A politically exposed person (PEP) is defined by the Financial Action Task Force (FATF) as an individual who is or has been entrusted with a prominent public function. This definition is provided under the FATF Recommendations 12 and 22.
Due to their position and influence, it is recognised that many PEPs are in positions that potentially can be abused for the purpose of committing money laundering (ML) offences and related offences, including corruption and bribery, as well as conducting activity related to terrorist financing (TF).
Importantly, recognising PEPs and employing enhanced scrutiny is solely a preventive mechanism and is not intended to construe PEPs as being involved in any wrongdoing. PEPs can be individuals with very high levels of integrity, who are merely classified as PEPs due to the entrusted public function they perform.
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This category includes information on former and current Presidents and Prime Ministers of Sri Lanka.
Members of Parliament, Chief Ministers of Provincial Councils, Heads of Local Government Authorities (e.g. Municipal Council) are identified as Senior Politicians of Sri Lanka.
Secretaries to the President, Prime Minister and other Ministries, Governors & Chief Secretaries of the Provincial Councils and Municipal Commissioners of the Municipal Councils are identified as theSenior Government Officials of Sri Lanka.
Honorable Justices of the Supreme Court, Court of Appeal and High Court are identified as Senior Judicial Officers of Sri Lanka.
Chief of Defense staff and the Commanders of tri-forces are identified as the Senior Military Officials of Sri Lanka.
Chairman, Members of the Board of Directors and the Members of the Senior Management team of the State-Owned Enterprises of Sri Lanka are identified as the Senior Executives.
Individuals who are related to above mentioned people either as immediate family or through marriage.
The Financial Action Task Force (FATF) was established in 1989 by the Group of Seven (G-7) Summit in Paris.
FATF is commonly called “the most powerful international organisation you have never heard of”. The objectives of the FATF are to set standards and promote effective implementation of legal, regulatory and operational measures for combating money laundering, terrorist financing and other related threats to the integrity of the international financial system.
FATF monitors countries’ progress in implementing the FATF Recommendations; reviews money laundering and terrorist financing techniques and counter-measures; and, promotes the adoption and implementation of the FATF Recommendations globally.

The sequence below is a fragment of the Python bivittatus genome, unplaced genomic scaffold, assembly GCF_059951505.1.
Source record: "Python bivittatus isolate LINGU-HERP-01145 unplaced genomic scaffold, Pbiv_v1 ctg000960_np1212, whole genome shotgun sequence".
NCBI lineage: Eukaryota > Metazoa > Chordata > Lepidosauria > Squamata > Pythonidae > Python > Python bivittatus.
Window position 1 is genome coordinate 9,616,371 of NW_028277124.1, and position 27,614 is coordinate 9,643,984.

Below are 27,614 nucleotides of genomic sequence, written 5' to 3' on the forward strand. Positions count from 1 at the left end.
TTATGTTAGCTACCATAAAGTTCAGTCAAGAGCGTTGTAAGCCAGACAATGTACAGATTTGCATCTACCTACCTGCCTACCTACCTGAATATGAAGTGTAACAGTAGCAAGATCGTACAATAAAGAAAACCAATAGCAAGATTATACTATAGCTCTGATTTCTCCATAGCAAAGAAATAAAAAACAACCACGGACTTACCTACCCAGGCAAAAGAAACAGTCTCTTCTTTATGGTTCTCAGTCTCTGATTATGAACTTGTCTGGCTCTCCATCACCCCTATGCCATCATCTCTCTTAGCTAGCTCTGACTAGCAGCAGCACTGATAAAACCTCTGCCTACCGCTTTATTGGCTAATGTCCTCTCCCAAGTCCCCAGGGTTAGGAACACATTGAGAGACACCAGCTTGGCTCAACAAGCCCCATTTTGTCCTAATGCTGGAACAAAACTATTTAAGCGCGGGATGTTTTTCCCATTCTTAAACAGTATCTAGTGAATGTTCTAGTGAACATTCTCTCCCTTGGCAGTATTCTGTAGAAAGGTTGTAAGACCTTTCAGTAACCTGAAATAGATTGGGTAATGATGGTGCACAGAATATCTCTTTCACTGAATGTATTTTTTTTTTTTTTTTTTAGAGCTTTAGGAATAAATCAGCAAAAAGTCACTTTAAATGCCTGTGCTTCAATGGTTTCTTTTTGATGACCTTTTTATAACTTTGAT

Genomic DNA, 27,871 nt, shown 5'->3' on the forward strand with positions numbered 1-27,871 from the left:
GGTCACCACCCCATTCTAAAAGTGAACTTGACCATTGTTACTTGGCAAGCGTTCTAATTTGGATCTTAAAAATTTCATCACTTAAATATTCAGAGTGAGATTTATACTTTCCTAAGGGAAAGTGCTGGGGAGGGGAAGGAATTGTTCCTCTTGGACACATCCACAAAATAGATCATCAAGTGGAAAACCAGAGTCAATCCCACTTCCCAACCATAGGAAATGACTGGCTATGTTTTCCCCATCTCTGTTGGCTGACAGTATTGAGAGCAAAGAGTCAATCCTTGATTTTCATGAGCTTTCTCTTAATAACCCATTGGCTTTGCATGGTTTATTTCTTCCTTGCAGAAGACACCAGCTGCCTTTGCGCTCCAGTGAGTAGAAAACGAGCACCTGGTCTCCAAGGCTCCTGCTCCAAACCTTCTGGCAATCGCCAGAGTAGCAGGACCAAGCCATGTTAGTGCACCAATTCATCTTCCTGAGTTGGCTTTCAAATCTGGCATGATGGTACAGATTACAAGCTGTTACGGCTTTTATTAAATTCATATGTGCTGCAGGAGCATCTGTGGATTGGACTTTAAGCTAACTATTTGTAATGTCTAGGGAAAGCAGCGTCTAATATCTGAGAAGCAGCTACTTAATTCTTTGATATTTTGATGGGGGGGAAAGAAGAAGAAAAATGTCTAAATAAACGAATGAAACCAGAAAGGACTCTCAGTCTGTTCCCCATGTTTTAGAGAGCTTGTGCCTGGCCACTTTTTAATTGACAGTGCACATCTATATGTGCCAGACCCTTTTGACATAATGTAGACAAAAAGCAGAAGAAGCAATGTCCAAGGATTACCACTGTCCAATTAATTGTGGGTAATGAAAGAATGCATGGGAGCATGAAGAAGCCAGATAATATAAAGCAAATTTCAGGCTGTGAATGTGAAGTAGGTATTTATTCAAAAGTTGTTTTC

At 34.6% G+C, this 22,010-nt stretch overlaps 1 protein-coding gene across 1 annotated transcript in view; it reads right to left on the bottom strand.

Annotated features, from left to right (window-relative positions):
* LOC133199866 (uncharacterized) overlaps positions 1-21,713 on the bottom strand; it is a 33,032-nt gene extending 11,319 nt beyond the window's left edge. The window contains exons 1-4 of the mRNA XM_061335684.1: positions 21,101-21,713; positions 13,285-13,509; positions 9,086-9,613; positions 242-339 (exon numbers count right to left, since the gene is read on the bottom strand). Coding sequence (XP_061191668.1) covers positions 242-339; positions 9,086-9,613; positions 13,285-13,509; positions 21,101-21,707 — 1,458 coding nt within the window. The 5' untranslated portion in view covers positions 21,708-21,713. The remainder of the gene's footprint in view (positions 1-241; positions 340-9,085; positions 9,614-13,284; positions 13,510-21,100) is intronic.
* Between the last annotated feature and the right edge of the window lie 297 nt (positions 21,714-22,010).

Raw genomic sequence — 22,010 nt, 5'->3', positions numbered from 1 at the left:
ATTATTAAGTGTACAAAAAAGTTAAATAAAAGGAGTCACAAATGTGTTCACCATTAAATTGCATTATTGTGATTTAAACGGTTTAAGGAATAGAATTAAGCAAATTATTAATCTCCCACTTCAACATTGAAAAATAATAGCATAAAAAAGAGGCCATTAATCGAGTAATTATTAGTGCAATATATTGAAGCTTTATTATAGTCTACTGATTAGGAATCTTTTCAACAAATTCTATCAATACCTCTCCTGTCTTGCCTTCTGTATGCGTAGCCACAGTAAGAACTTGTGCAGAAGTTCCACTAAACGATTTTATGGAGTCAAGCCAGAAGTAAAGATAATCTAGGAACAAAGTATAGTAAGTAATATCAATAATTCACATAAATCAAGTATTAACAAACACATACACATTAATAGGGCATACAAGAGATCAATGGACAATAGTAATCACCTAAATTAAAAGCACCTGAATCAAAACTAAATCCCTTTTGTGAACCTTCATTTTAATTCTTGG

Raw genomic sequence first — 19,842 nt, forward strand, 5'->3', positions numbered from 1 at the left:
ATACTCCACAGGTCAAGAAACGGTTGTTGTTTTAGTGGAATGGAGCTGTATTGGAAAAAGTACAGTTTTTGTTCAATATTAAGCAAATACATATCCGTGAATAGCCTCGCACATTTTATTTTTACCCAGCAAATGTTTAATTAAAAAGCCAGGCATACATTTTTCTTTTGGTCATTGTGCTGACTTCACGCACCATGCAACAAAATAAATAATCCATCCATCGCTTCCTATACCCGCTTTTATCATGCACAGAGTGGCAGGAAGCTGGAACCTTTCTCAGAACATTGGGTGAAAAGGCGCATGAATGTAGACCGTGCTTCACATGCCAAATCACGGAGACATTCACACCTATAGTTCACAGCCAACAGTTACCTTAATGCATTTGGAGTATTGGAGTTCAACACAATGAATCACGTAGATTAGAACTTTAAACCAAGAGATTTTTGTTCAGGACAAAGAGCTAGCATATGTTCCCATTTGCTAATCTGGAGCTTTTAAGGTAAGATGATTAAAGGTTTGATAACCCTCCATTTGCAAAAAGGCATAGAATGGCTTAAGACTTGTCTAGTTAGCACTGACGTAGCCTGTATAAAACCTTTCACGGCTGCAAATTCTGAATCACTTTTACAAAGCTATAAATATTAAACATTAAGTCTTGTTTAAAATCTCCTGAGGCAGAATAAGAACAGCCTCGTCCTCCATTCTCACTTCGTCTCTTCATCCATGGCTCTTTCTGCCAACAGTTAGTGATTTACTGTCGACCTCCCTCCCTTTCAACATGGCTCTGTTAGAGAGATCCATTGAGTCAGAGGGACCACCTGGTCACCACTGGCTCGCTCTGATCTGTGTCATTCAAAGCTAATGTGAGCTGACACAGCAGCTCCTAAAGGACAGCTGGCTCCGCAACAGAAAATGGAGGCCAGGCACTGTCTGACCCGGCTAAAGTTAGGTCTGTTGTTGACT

Reviewing countries against these Recommendations, FATF recognises jurisdictions with strategic anti money laundering and terrorist financing deficiencies, and clusters them under three lists: Grey List, Dark Grey List and Black List. These listings can attract various financial consequences to the country.
Sri Lanka was a jurisdiction listed on the FATF “Grey List” since November 2017 due to strategic deficiencies in terms of anti-money laundering and terrorist financing. However as of October 2019, Sri Lanka was removed from this list due to the significant progress made in implementing the FATF Action Plan.
You can read more about Sri Lanka’s engagement with FATF here
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Money laundering is the process of making large amounts of money generated by a criminal activity e.g. drug trafficking, smuggling or other forms of organised crime, appear to have legitimate sources.
This is usually by finding a way to control the funds without attracting attention to the underlying activity or the persons involved. Criminals do this by disguising the sources, changing the form, or moving the funds to a place where they are less likely to attract attention.
Money laundering is recognized as an offence in Sri Lanka under the Prevention of Money Laundering Act 2006.
The Online Register of Politically Exposed Persons (PEPs) contains profiles of Sri Lankan individuals who fall within the definition of Politically Exposed Person provided by the Financial Action Task Force (FATF) in their FATF Guidance.
The Register contains information obtained via Right to Information requests, web-based research, and discussions with stakeholders.
As recognized by the FATF, PEPs are individuals who are in positions that can be potentially abused for the purpose of committing corruption, bribery, money laundering, and terrorist financing. It is noted that as a result, it is important that these individuals are recognized, and their transactions subjected to enhanced scrutiny.
Currently Sri Lanka does not have a publicly available database that allows for the recognition of PEPs. Thus, in the public sphere there is a lack of understanding of the importance of identifying and scrutinizing their transactions for money laundering and terrorist financing risks, thereby preventing corruption.
This database seeks to bridge that gap. It is intended to be used forfree by the general public, journalists, activists, analysts and organizations for their information and analysis.
The register has individual and organizational profiles.
The individual profile, depending on position, includes any of the following information,
The organizational profiles of Ministries (To Be Updated on Dec. 2019) include the following information,
The organizational profiles of State-Owned Enterprises (SOE) includethe following information,
“State Owned-Enterprise” means any public Corporation, Board or other body, which was or is established under any written law, including the Companies Act, where the Government has the controlling interest. State Owned-Enterprises include the following: –
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